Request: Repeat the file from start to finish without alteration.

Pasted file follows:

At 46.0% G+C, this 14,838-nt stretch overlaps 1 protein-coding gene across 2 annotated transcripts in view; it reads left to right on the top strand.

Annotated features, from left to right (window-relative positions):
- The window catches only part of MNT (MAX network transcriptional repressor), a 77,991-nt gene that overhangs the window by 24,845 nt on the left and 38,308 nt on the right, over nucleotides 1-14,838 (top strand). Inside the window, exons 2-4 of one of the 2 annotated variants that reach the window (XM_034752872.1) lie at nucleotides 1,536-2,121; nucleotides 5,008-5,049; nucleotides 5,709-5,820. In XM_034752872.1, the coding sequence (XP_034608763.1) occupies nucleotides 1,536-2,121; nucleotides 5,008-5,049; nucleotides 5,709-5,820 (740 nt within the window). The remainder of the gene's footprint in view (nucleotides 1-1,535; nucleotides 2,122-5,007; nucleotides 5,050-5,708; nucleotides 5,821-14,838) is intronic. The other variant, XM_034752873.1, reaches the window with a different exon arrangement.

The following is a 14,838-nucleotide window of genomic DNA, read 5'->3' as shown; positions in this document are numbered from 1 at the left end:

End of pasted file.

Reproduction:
At 46.0% G+C, this 14,838-nt stretch overlaps 1 protein-coding gene across 2 annotated transcripts in view; it reads left to right on the top strand.

Annotated features, from left to right (window-relative positions):
- The window catches only part of MNT (MAX network transcriptional repressor), a 77,991-nt gene that overhangs the window by 24,845 nt on the left and 38,308 nt on the right, over nucleotides 1-14,838 (top strand). Inside the window, exons 2-4 of one of the 2 annotated variants that reach the window (XM_034752872.1) lie at nucleotides 1,536-2,121; nucleotides 5,008-5,049; nucleotides 5,709-5,820. In XM_034752872.1, the coding sequence (XP_034608763.1) occupies nucleotides 1,536-2,121; nucleotides 5,008-5,049; nucleotides 5,709-5,820 (740 nt within the window). The remainder of the gene's footprint in view (nucleotides 1-1,535; nucleotides 2,122-5,007; nucleotides 5,050-5,708; nucleotides 5,821-14,838) is intronic. The other variant, XM_034752873.1, reaches the window with a different exon arrangement.

The following is a 14,838-nucleotide window of genomic DNA, read 5'->3' as shown; positions in this document are numbered from 1 at the left end: